- A sanctuary in Devon provide an orphaned foal with teddy bears for company. Video ensues. (ZapIt)
- A pony in Canada is attacked by a bear while minding its own business. (Kamloops)
- A cob called Buddy goes for a swim in Kent, and requires the help fo the fire brigade. (Kent Online) A pony in Essex also took a dip with the same results. (Epping Forest Guardian)
- Two-headed pony discovered in Wales. Sort of. (Daily Mail)
- A man in Rhode Island took a shetland pony called Willy Wonka into his local Liquor store. Something entirely predictable ensued. (ABC News – thank you Ed Ward)
- A psychic helped rescue an adventurous Norwegian Fjord who wound up in a ravine in Seattle. (Seattle Times – thank you to Christina Wilsdon)
- Edinburgh decides it’s really rather nice to have pony rides in the centre of town. (The Edinburgh Reporter)
- Mumbai teenagers rescue a tiny, sick pony they found grazing on a garbage dump. (dnaindia.com)
First up: please go directly to Horse Nation to read Susan Corwin’s account of joining a hunt in Meath, Ireland to break the world record for the number of side-saddle attendees. Fans of Molly Keane and Somerville & Ross will enjoy the craic. This was Susan’s first choice of riding expedition after a gruelling course of cancer treatment. Turns out a thick application of Irish mud, a wilful Connemara pony and some very large ditches are just the ticket.
After about the second ditch, a very kind Irish gentleman handed me his flask and assured me that the more I drank now, the smaller the ditches would get, and the more I drank at the pub later, the bigger they would get.
And now on with the more mixed news of all that’s weird or worrying in the horse world. Not much light-hearted fun this week, I’m afraid, but some steps forward.
- Burger King finds itself implicated in the horse meat scandal. (CNN) Which has probably been going on for over a year… (Telegraph) Meanwhile, Poland say that five of the six slaugherhouses that supply meat to Ireland have no traces of horsemeat on site. (Reuters)
- Aqueduct racetrack in New York begins to cancel race days in order to try and get a grip on horse safety. Six horses have broken down on the turf course and been shot since December. More of the NYT’s excellent coverage of the lethal intersection of big, casino-inflated purses and medication abuse in US horse racing (NYT)
- Denver International Airport erected a statue of a giant blue mustang with neon red eyes five years ago, and everyone hated it. Now that those five years have passed, locals are legally allowed to petition for its removal. Will it become a cult classic or a bad taste memory? (9News.com)
- Danish scientists on the challenges and rewards of studying social hierarchy in horses. (The Horse)
- I’ve covered donkey-milk soap as a beauty aid. Now Kazakhstan is getting in on the act with horse-milk soap. (Eurasia.net)
- Emaciated and gravely injured cob youngster abandoned in an Essex playground. Photo not for the faint-hearted; the horse had to be put down immediately. (Thisistotalessex)
- The number of ponies hit by cars on Dartmoor has risen with the poor weather: the ponies come to the roads for the sale that’s laid down to melt snow. (BBC)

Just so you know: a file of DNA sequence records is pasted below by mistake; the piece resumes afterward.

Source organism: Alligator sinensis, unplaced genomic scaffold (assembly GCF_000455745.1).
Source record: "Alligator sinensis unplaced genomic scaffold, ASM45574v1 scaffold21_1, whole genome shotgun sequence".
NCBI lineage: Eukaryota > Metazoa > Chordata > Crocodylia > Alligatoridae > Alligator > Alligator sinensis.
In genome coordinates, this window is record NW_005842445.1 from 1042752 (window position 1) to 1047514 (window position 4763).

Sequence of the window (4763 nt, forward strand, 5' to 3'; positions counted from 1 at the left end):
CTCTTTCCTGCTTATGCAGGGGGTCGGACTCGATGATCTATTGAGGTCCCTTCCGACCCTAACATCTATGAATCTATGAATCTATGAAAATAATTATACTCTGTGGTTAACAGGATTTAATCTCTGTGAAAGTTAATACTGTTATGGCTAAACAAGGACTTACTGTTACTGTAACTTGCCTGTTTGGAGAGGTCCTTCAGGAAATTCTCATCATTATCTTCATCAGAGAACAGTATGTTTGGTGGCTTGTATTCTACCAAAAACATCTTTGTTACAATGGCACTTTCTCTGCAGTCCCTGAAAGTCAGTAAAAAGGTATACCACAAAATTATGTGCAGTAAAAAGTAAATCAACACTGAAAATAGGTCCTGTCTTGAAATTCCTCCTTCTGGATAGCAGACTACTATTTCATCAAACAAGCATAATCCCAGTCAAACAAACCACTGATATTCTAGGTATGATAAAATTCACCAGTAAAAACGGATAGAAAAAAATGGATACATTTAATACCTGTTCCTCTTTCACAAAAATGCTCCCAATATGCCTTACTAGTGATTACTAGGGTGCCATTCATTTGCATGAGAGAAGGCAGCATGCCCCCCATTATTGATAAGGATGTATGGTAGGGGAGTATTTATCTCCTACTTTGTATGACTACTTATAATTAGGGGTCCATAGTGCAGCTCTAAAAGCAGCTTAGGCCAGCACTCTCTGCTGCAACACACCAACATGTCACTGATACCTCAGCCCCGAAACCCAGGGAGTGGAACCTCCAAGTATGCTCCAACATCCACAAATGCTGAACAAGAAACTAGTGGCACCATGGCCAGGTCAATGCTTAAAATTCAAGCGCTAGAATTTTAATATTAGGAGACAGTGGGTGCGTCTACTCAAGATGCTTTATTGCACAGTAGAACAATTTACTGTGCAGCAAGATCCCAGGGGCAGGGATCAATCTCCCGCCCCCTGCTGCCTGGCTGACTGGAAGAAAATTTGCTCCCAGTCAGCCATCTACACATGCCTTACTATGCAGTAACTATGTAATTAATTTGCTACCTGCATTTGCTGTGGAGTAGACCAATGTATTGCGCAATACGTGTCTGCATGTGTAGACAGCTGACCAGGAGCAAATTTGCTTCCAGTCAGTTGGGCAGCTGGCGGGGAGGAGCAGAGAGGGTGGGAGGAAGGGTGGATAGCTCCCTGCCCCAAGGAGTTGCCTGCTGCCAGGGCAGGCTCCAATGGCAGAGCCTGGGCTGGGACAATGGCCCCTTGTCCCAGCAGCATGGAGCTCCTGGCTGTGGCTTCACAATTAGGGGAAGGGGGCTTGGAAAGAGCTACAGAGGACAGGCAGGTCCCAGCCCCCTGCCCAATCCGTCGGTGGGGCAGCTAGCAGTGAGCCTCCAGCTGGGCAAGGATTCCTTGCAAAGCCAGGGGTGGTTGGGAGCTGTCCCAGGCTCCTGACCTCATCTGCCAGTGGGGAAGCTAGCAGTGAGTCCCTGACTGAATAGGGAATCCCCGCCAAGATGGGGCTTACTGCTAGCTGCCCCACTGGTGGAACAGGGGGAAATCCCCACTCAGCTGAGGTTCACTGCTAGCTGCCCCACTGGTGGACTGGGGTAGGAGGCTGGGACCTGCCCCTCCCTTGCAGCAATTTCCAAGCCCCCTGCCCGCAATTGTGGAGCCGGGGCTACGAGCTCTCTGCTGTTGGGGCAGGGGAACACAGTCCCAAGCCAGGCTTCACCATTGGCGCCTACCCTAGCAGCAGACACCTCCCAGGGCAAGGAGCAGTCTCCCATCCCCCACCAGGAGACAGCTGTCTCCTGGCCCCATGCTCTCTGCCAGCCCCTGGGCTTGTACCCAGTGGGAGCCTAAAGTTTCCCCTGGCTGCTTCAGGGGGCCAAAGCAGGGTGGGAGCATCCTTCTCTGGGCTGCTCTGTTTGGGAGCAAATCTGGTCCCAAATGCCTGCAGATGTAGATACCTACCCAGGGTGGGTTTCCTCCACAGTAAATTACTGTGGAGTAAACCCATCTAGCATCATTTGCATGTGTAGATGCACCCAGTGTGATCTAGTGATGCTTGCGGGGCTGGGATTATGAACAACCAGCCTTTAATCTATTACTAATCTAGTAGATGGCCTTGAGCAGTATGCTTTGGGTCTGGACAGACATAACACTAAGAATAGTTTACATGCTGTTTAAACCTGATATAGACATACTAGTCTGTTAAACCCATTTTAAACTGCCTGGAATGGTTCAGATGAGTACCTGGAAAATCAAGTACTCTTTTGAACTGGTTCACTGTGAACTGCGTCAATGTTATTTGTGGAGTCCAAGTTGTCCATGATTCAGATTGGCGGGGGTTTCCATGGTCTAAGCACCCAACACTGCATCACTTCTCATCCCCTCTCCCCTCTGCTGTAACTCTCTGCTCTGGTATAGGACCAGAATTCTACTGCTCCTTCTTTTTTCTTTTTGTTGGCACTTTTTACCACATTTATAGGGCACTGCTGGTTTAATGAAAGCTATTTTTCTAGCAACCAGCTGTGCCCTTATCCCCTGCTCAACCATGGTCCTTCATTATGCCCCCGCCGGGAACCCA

- An American man says he violated a horse because he was trying to make a “horseman baby”. (The Smoking Gun) And Germany outlaws bestiality. Good news for German horses, if not for wannabe centaur begetters. (NYT)
I had a wonderful, wonderful day in February with the Flying Foxes Side-saddle Display Team – aka The St Trinians of side-saddle – at Audley End for a forthcoming Telegraph piece (will run on the 24th March 2012). Here’s a behind the scenes slide show that gives you an idea of what a team effort the photoshoot was! Well done to my mum for capturing all these moments.
Thanks to the Flying Foxes who not only gave me a horse, a habit and a lesson, but were also stellar company. Thanks to Audley End for letting us mash up the lawn. Thanks to the photographer Daniel Jones and the Telegraph. Please overlook my use of double reins as it was the first time I’d ridden with anything other than a snaffle. I hope Henry forgave me – he was a very generous soul and he got two enormous carrots for his pains.
If you’d like to investigate pony racing or attend a meet, you can find details here at the Pony Racing Authority.
This post relates to a chapter of the book If Wishes Were Horses: A Memoir of an Equine Obsession. If you have any questions to ask about the content, please fire away in the comments. The main online index for the book is here.
“At Harolds Park Farm, Essex (31 July), Vicky Westcott and her ‘hairy pony’ Ad Lib III won both elementaries on over 65% – their personal best scores to date.
Vicky said: ‘He’s a 15hh piebald Romany cob with full feathers and a full mane. He thinks he’s very handsome. When we go around the arena before entering he always turns to the judge at C and gives a little “nod and a wink”.
‘He’s so enthusiastic and forward I can have a braking issue in the simple changes, because he doesn’t like the idea of walking. But today I got a seven for one.’
Horse & Hound, 11 August 2011. This, I think, is the point of dressage – to get any horse going beautifully, whether he’s an 18hh expensive warmblood from the continent or a two-bob-cob with legs like Afghan hounds. When I was on holiday in Scotland earlier this year I had a lovely chat in one B&B with a dressage enthusiast who said she’d overheard an old horseman complaining that you couldn’t get hold of Shire horses these days, ‘because all these bloody women buy them for dressage.’
(thank you to Estelle for the headline pun)